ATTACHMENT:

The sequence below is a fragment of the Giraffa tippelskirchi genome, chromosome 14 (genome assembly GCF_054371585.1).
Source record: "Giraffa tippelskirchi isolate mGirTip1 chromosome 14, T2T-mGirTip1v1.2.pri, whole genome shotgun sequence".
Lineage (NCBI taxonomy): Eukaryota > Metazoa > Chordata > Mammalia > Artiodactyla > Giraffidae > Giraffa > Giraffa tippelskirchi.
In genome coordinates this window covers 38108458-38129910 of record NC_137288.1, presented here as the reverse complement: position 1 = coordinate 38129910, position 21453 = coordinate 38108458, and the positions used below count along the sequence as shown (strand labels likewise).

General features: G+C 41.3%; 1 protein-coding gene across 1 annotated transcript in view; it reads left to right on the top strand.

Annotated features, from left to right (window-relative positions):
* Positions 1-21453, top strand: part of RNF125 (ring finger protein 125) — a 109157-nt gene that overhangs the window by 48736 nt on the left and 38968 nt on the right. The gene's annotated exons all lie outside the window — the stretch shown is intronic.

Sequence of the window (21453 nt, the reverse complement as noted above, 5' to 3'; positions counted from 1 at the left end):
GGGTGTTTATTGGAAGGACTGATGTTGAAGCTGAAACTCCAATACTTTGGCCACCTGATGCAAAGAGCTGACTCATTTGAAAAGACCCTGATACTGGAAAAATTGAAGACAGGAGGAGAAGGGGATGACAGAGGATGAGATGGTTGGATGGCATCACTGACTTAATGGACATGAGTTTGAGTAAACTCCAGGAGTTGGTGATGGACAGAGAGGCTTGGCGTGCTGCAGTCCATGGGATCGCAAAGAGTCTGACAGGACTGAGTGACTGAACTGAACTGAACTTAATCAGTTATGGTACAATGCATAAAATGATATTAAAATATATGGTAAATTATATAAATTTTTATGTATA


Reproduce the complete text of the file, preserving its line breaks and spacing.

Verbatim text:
The sequence below is a fragment of the Giraffa tippelskirchi genome, chromosome 14 (genome assembly GCF_054371585.1).
Source record: "Giraffa tippelskirchi isolate mGirTip1 chromosome 14, T2T-mGirTip1v1.2.pri, whole genome shotgun sequence".
Lineage (NCBI taxonomy): Eukaryota > Metazoa > Chordata > Mammalia > Artiodactyla > Giraffidae > Giraffa > Giraffa tippelskirchi.
In genome coordinates this window covers 38108458-38129910 of record NC_137288.1, presented here as the reverse complement: position 1 = coordinate 38129910, position 21453 = coordinate 38108458, and the positions used below count along the sequence as shown (strand labels likewise).

General features: G+C 41.3%; 1 protein-coding gene across 1 annotated transcript in view; it reads left to right on the top strand.

Annotated features, from left to right (window-relative positions):
* Positions 1-21453, top strand: part of RNF125 (ring finger protein 125) — a 109157-nt gene that overhangs the window by 48736 nt on the left and 38968 nt on the right. The gene's annotated exons all lie outside the window — the stretch shown is intronic.

Sequence of the window (21453 nt, the reverse complement as noted above, 5' to 3'; positions counted from 1 at the left end):
GGGTGTTTATTGGAAGGACTGATGTTGAAGCTGAAACTCCAATACTTTGGCCACCTGATGCAAAGAGCTGACTCATTTGAAAAGACCCTGATACTGGAAAAATTGAAGACAGGAGGAGAAGGGGATGACAGAGGATGAGATGGTTGGATGGCATCACTGACTTAATGGACATGAGTTTGAGTAAACTCCAGGAGTTGGTGATGGACAGAGAGGCTTGGCGTGCTGCAGTCCATGGGATCGCAAAGAGTCTGACAGGACTGAGTGACTGAACTGAACTGAACTTAATCAGTTATGGTACAATGCATAAAATGATATTAAAATATATGGTAAATTATATAAATTTTTATGTATA